As Bordeaux’s pricing woes continue, interest in Italy as a fine wine investment vehicle grows, with SuperTuscans and Barolos leading the way. Ella Lister analyses the hot prospects

Investment analysis: Relative SuperTuscan pricing

Masseto commands an average market price of more than £400 per bottle for the last 10 available vintages, over four times that of the other top SuperTuscans, and more than some Bordeaux first growths. This is despite there being little difference in critics’ scores for the different wines, especially between Masseto and Ornellaia, both made by Axel Heinz. Ornellaia thus seems to represent relative value, and certain minor vintages in particular.

Masseto’s average price has quintupled over the last decade. Heinz believes it will continue its upwards trajectory, as ‘there are only about 30,000 bottles for the world with an ever increasing demand’. However, WAM’s Miles Davis says it is ‘too expensive’, which is why it doesn’t feature in his wine fund portfolios. ‘We may have got it wrong,’ he accepts, but Masseto’s prices have indeed flattened out over the last year, and even dropped a little.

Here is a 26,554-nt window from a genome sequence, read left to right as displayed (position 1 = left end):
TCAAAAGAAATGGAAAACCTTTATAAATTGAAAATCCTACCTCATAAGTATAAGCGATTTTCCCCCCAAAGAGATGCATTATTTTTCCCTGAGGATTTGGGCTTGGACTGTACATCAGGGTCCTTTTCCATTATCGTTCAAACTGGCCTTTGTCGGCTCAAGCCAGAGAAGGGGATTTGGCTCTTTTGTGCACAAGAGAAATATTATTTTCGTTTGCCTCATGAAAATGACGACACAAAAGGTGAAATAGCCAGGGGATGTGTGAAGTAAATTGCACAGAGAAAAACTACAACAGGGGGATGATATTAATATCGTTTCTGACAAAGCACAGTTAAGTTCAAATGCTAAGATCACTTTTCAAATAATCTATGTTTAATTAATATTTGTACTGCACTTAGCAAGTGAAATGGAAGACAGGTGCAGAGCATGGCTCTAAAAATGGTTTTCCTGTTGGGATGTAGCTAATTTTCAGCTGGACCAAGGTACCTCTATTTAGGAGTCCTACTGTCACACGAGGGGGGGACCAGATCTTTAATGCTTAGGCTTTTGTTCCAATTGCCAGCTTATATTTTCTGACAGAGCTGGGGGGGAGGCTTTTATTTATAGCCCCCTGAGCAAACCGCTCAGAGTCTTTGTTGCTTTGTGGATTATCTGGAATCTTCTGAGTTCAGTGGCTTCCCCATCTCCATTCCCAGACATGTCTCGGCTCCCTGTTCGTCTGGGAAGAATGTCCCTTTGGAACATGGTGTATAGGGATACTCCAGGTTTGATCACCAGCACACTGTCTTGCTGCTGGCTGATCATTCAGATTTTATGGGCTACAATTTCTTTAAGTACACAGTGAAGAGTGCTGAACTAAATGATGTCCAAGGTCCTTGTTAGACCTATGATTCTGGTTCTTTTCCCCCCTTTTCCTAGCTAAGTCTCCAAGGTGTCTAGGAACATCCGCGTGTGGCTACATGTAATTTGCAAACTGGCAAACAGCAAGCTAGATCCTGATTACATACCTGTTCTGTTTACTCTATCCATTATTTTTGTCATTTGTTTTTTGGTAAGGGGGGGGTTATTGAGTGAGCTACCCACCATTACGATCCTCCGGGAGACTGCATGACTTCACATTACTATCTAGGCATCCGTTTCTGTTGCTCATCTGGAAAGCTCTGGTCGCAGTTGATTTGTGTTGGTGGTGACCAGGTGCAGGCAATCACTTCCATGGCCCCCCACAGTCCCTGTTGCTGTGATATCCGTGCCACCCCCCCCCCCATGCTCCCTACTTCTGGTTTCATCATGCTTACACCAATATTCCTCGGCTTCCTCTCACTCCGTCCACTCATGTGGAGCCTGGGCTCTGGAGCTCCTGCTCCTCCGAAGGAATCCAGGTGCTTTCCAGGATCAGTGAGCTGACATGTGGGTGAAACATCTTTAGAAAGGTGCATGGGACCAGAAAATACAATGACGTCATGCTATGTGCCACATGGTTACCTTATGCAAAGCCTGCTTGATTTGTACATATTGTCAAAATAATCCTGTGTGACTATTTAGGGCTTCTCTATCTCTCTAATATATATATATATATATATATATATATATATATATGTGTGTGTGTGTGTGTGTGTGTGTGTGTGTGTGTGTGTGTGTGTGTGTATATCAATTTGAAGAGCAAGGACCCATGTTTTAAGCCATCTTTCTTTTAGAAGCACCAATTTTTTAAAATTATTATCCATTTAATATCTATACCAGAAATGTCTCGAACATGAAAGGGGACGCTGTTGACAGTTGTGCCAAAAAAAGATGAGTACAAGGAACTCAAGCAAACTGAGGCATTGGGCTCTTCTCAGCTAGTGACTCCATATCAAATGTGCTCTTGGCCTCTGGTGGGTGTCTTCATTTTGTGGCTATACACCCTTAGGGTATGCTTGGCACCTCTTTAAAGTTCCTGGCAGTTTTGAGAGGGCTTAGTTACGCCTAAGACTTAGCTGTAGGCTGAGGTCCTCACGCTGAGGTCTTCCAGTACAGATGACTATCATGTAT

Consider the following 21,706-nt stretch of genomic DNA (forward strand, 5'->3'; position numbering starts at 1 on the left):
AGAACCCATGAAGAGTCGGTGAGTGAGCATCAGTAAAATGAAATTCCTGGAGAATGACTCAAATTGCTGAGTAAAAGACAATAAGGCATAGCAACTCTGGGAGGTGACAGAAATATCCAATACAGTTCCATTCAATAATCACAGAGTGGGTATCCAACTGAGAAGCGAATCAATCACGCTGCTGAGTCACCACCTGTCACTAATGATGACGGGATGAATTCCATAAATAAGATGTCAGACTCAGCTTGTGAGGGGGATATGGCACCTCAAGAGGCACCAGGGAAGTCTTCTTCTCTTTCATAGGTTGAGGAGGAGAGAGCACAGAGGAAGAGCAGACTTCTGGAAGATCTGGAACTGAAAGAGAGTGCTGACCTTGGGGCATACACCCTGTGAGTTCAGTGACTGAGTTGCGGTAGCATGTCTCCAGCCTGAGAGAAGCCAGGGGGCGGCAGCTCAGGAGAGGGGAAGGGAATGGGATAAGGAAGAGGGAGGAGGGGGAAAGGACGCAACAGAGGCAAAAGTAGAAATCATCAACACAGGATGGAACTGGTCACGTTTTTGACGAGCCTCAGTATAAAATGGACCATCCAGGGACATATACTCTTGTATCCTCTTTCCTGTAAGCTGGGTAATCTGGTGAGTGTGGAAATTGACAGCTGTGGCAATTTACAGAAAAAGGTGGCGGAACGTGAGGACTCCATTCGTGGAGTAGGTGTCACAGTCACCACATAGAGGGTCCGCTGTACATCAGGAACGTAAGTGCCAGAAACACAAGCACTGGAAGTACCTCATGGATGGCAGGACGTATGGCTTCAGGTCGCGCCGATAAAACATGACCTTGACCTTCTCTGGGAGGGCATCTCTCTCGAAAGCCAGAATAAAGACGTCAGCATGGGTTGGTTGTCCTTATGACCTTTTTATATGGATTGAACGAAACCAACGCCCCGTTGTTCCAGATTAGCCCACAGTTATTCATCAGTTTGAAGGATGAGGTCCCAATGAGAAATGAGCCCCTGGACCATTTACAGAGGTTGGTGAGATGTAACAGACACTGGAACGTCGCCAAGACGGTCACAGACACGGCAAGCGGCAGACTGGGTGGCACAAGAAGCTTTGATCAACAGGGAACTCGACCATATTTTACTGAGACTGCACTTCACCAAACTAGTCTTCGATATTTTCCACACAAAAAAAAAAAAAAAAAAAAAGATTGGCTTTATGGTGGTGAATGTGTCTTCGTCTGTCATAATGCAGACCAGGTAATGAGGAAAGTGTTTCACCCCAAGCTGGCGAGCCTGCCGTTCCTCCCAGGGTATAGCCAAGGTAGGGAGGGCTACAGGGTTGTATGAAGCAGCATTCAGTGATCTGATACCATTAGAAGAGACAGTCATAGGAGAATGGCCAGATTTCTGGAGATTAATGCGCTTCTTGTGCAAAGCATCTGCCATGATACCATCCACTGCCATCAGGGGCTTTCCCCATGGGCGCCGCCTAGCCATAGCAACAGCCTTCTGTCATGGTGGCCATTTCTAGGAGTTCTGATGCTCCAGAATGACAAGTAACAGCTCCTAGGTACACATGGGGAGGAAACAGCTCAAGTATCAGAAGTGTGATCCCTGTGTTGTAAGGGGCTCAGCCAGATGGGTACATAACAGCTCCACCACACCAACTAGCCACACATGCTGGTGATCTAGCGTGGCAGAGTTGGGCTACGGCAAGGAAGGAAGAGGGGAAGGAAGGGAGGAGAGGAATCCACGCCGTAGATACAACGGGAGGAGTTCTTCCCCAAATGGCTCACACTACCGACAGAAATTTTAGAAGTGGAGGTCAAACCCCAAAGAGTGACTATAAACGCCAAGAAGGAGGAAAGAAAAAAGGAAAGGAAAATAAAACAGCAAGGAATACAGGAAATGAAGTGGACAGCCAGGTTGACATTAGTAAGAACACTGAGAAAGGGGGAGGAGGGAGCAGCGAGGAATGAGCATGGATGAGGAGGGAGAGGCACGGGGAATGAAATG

However, many SuperTuscans still represent good value relative to Bordeaux, at less than half the price of first growths. ‘Certainly one reason why people are starting to be more interested in buying SuperTuscans as an investment is the high prices of Bordeaux,’ says Antinori. His flagship wine, Solaia, is the next priciest SuperTuscan after Masseto, and is also sold via Bordeaux négociants, but has underperformed, rising only 29% over 10 years.

Tignanello, its less expensive older brother, has fared better, rising in price by 157%. It still costs only £58, due to higher volumes and slightly lower critics’ scores than its peers.

More Investment Analysis:

  1. 1. Introduction
  2. 2. Investment analysis: Relative SuperTuscan pricing
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